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Flipping through an old WWF catalog can be just as entertaining as informative as reading a past wrestling magazine. These catalogs offer a lot of information – which wrestlers had the most merchandise available, how costs today compare to those in the catalog, the fashion of the time, how the quality of merchandise has changed, and which items are still popular in 2015, just to name a few.
The spring/summer 1990 WWF merchandise catalog from 25 years ago features a bright green cover with orange stripes and lettering, and the old WWF logo. Take one look at the Ultimate Warrior-inspired color scheme and there’s no doubt you’re looking at something from the late-80s or early-90s.
The first two pages are dedicated to the WWF’s top two stars of 1990, Hulk Hogan and the Ultimate Warrior. At this point in history the WWF was taking a break from its Hulkamania merchandise, instead pushing new “Hulk Rules” items. There’s a Hulk Rules t-shirt, bandana, car shade, beach towel, painter’s cap, and more. The red bandana with yellow lettering is regularly traded on the wrestling collectibles market today. It originally cost $4.95, and sells today for $20-35, depending on the condition.
Warrior looked like a real-life action figure, so it’s hard to think of another wrestler who would’ve been a better fit for the WWF merchandise machine. Page 3 of the catalog has a Warrior pillow for $14.95, wristbands for $5.95, and a screen-printed polyester jacket for $44.95. The white jacket with Warrior’s image on the back has been one of his most popular items since his death in 2014. Jackets free of any rips, tears or stains regularly sell for more than $125.
The “novelties” section of the catalog offers things like a Rockers night shirt, Ultimate Warrior bib, inflatable Damien snake, plastic drinking cups, and a Million Dollar Man bank. For $3.95 fans could by the “WWF Superstars Autographed Picture Set 3,” which featured photos of Warrior, Hogan, Dusty Rhodes, and Roddy Piper. The catalog does not state if these autographs were authentic or preprinted. If they’re real, anybody who bought them 25 years ago could be sitting on hundreds of dollars today.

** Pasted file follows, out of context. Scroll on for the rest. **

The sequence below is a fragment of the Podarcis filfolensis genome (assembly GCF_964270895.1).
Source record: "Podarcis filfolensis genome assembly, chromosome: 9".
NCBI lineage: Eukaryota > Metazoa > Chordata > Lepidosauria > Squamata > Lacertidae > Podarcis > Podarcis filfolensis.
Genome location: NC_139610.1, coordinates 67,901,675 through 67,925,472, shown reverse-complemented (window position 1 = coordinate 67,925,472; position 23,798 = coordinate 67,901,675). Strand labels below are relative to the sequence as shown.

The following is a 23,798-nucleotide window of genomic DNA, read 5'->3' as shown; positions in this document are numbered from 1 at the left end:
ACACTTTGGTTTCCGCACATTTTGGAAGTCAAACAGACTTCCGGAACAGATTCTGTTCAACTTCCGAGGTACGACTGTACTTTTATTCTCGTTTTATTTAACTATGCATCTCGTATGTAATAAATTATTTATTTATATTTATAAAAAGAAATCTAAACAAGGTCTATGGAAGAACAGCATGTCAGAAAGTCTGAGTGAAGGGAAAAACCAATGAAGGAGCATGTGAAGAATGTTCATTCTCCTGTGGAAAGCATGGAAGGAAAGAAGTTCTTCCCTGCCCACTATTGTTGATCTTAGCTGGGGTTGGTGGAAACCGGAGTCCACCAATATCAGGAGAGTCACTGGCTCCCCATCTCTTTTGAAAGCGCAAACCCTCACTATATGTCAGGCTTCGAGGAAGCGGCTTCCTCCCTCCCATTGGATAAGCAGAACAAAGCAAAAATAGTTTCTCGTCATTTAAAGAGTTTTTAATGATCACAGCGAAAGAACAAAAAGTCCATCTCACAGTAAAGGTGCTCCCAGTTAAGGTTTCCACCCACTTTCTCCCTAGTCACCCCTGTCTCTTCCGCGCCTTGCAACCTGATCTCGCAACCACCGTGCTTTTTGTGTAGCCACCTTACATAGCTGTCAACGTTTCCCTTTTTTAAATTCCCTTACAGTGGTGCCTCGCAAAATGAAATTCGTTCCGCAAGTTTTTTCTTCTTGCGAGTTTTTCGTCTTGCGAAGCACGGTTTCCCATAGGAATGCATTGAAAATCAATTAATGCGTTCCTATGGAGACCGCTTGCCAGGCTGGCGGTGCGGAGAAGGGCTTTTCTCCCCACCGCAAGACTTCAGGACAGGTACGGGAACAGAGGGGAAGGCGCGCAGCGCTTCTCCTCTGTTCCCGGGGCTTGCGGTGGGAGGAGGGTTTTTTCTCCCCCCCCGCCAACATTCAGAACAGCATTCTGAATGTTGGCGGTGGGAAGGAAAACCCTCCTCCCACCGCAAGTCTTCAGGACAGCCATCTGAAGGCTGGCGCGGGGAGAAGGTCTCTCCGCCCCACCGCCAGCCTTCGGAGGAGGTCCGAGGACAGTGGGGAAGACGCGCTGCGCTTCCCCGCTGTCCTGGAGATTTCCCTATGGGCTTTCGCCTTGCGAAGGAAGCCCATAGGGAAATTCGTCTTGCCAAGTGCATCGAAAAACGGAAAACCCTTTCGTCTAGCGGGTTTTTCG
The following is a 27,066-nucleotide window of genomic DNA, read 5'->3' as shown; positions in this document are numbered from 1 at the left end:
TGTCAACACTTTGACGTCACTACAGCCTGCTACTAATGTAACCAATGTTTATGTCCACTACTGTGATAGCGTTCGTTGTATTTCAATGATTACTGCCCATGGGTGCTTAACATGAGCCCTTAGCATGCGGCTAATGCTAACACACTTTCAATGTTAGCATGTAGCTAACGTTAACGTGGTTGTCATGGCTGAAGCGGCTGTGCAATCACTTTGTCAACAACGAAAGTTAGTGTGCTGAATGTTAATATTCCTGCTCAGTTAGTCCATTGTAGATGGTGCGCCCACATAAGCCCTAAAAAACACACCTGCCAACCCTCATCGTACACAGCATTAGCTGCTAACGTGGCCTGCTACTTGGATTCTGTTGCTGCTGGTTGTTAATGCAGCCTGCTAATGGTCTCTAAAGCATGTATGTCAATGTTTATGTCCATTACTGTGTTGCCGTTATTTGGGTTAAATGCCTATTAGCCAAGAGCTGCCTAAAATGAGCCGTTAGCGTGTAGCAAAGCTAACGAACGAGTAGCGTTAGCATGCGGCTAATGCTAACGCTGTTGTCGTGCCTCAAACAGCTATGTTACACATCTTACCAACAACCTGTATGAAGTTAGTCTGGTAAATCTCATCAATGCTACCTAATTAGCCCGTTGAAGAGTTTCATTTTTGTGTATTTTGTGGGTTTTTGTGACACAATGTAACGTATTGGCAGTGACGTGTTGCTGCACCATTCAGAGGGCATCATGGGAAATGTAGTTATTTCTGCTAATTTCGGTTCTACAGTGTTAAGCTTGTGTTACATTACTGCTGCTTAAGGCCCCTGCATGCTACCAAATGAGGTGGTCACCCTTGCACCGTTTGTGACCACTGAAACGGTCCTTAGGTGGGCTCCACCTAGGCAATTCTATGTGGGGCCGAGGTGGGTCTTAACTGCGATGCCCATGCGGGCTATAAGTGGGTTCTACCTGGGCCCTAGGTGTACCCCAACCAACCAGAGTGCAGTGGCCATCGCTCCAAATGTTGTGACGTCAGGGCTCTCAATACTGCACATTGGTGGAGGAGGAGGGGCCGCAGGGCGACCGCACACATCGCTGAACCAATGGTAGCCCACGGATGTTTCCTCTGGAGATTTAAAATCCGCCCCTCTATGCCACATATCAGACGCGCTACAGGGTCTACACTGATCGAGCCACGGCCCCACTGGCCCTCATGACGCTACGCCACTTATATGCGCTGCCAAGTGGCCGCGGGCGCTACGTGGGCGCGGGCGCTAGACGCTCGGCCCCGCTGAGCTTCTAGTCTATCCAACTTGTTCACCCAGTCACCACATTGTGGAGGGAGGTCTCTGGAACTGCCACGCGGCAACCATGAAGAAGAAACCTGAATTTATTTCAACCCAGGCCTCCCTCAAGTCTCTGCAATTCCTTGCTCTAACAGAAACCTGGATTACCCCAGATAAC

Of all wrestling merchandise, t-shirts have always appealed to the broadest audience. The spring/summer 1990 WWF merchandise catalog offered t-shirts of Hogan, Piper, Rhodes, Warrior, the Rockers, the Red Rooster, Jake Roberts, Brutus Beefcake, Bret Hart, Tito Santana, Jimmy Snuka, and the Bushwhackers for $12.95 each, far cheaper than the $30-plus that fans often pay today. The purple Rockers t-shirts sold in this catalogue can be found today for $15-30, depending on the condition.
The WWF also made a lot of money off posters, and this particular catalog offered 23-inch by 35-inch posters of Hogan, Beefcake, Warrior, Snuka, Red Rooster, the Rockers, the Bushwhackers, and Jake “the Snake” for $4.95 each. Snuka posters have recently sold for $4.99 and $14.99, and more obscure posters like those of Terry Taylor as the Red Rooster can sometimes fetch hundreds of dollars because of their scarcity.
The WWF also sold cloth wall hangings of Hogan, Warrior, and Beefcake. The Hogan was $11.95 for a full-color, rectangular wall hanging, and Warrior and Beefcake were $9.95 each for black and white square pieces.
There’s not much demand for the Beefcake piece today, as it usually sells for $5-10. But the iconic Warrior wall hanging is still a popular item with collectors, usually selling in the $25-40 range.
If you ever bought a unique item from a WWF (or other company) merchandise catalog and would like to share it with other Torch readers, feel free to send your store to firstname.lastname@example.org, or share it on Twitter @MMooreWriter.